I've been thinking about how and why we learn to draw for a few years now. I started self-analazing my own drawing and character design thought process when I began writing my first art instruction book, "Creating Characters with Personality". It was harder than I thought to verbalize how I've learned and how I process drawing. This has led me to start looking back at my artistic life and how I learned art. What made me learn the most? What drove me to draw and stick with it? What led to others I knew as a child to stop drawing? I think I'm ready to present some of those thoughts here on DA and hear what you think. This is part 2 of three in a series. I'm not sure where this is leading, but step one is my establishing an online art instruction school called Taught ByA PRO (taughtbyapro.com) that will (in phase one) concentrate on drawing instruction for all forms of media. Here we go:
I believe there are THREE major problems in the way we learn art instruction in the United States. PROBLEM #1: Well-meaning adults kill a children's joy for drawing (can be read here: tombancroft.deviantart.com/jou… )
PROBLEM #2: Artists are not training artists
When I was growing up, I devoured any art instruction book that I could get. In the years between elementary school and the end of high school, art instruction books were the core element of my artistic education. This is because the public school art classes were not feeding me artistically. Because of governmental mandates, public school art instruction must introduce children to every form of art to make them “well-rounded” in their art appreciation. A student must learn about every style of art- and try it once- from abstract painting, to silk screen printing, to Old Masters painting, to Japanese wood block printing, to painting with sponges -and so much more- that drawing fundamentals are barely touched upon. According to the school board system of art instruction, it is up to the student to learn to draw; the schools are just there to introduce you to the wide world called “Art”. I believe this is fine when children are young, but when they get to be later elementary or middle school age, a more structured drawing and painting curriculum is needed for those still interested in art. By high school, many of the kids that liked to draw have stopped. As a pre-teen, most of the kids that would even consider taking an art class are more serious about art as a career. This is when art instruction should move into fundamental drawing principles and not mere rendering techniques.
But that art instruction doesn’t come. Only the children that learn and practice on their own, grow as artists. Our schools don’t progress beyond teaching broad-stroke basics and techniques. Actual drawing instruction is left for the individual to pursue. And when the few students that enjoy art and have pushed through the (lack of) education programs through high school leave to go onto an ART SCHOOL? The better art schools ask to see a portfolio right off the bat, just to be accepted to the school. Our high schools are training people to be ready for college, but not for art school. Now the lack of training is being pushed over the art schools. Yes, you should expect for an art school to teach you art instruction. That's what you are there for, right? BUT, they are having to back up to such fundamental artistic training that either 1) the students that are self-taught, understand the basics and have real skill- are bored or 2) the lessons are too complex for those that only have basic high school training and those students are lost.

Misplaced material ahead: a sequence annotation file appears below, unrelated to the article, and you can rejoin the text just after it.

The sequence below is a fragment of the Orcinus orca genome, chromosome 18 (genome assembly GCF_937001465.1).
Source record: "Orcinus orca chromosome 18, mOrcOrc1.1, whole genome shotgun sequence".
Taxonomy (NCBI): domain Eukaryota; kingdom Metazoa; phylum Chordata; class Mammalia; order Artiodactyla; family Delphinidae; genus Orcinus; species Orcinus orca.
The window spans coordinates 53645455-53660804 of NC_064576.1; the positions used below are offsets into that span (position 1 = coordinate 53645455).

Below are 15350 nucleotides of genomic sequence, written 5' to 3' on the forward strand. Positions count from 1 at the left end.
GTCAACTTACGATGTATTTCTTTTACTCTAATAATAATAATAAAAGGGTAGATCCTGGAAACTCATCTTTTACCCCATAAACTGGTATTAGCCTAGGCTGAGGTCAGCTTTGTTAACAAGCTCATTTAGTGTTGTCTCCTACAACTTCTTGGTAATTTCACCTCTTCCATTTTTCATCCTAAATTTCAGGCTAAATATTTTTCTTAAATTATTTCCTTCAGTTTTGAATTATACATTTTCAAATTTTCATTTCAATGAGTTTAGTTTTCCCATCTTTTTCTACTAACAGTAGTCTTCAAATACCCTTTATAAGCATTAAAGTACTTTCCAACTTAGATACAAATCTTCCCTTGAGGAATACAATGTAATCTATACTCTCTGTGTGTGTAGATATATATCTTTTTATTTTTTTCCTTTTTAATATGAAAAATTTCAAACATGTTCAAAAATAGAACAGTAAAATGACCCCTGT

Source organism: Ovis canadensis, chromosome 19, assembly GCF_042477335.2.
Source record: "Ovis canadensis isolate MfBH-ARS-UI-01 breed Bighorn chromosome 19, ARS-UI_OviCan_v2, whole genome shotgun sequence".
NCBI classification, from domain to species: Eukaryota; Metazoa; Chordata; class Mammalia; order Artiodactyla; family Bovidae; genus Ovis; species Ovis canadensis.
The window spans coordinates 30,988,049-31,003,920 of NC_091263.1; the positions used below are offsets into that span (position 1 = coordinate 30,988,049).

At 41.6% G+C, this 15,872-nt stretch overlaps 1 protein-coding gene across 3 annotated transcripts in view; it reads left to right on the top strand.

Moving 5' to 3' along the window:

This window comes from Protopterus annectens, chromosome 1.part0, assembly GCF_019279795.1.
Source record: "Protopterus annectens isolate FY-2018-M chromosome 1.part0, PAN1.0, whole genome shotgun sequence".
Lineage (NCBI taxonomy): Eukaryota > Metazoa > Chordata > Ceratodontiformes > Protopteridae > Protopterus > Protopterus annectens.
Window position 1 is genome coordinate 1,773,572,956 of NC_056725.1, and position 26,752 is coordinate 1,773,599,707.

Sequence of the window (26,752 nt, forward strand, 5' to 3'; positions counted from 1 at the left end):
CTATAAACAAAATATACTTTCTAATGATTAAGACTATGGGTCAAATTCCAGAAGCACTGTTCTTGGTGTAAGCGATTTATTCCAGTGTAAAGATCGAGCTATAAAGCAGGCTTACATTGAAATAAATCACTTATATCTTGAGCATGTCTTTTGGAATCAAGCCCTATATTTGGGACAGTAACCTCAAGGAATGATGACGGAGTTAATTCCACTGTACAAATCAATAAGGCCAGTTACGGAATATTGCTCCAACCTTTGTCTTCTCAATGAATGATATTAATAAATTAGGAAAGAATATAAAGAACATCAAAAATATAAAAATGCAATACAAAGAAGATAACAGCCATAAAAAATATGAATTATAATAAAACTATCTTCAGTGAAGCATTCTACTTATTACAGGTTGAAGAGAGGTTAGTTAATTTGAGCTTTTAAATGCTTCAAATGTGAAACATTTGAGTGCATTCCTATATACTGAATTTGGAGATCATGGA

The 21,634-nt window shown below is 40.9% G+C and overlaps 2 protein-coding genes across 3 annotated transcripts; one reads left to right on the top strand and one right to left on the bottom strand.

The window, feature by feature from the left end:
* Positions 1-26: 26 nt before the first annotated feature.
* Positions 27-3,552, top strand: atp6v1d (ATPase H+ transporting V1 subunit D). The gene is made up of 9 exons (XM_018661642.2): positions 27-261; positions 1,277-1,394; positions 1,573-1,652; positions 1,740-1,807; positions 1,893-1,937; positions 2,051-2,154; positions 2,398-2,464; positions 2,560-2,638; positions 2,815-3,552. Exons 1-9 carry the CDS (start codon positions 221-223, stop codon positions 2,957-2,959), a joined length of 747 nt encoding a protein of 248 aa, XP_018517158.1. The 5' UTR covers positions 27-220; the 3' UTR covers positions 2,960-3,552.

At the core of this problem is this fact: artists are not involved enough in the training and curriculum of young artists. Especially missing in the equation are talented, EXPERIENCED artists. Many art teachers in public schools have a degree in art but little if any actual experience creating art professionally. Public school art teachers become facilitators rather than art instructors. I believe many of them are just not artistically prepared or knowledgeable enough to challenge the children they teach and fall into lessons pre-prepared by school board committees. Through the years, I have asked my kids art teachers what kind of art they create personally and have not found one that created art outside of the classroom (or within). By the time kids become college-aged, this problem lessons a bit- but only if they attend a very expensive art institute. This is the best place to find experienced artists that are teaching good, fundamental art instruction. Still, even if students DO find those good teachers at these expensive art institutions, they are discovering basic drawing principles MUCH TOO LATE. By this point in their lives they should be building upon already established fundamentals in order to be able to get that rare, paying art job upon graduation. I believe this is why we have such a glut of unemployed art school graduates. Anyone that has seen some of the portfolios coming out of our nation’s art schools will tell you there is a problem in our art school training! As I mentioned already, I believe that problem is less in the colleges or art institutes but in our nationally funded elementary to high schools.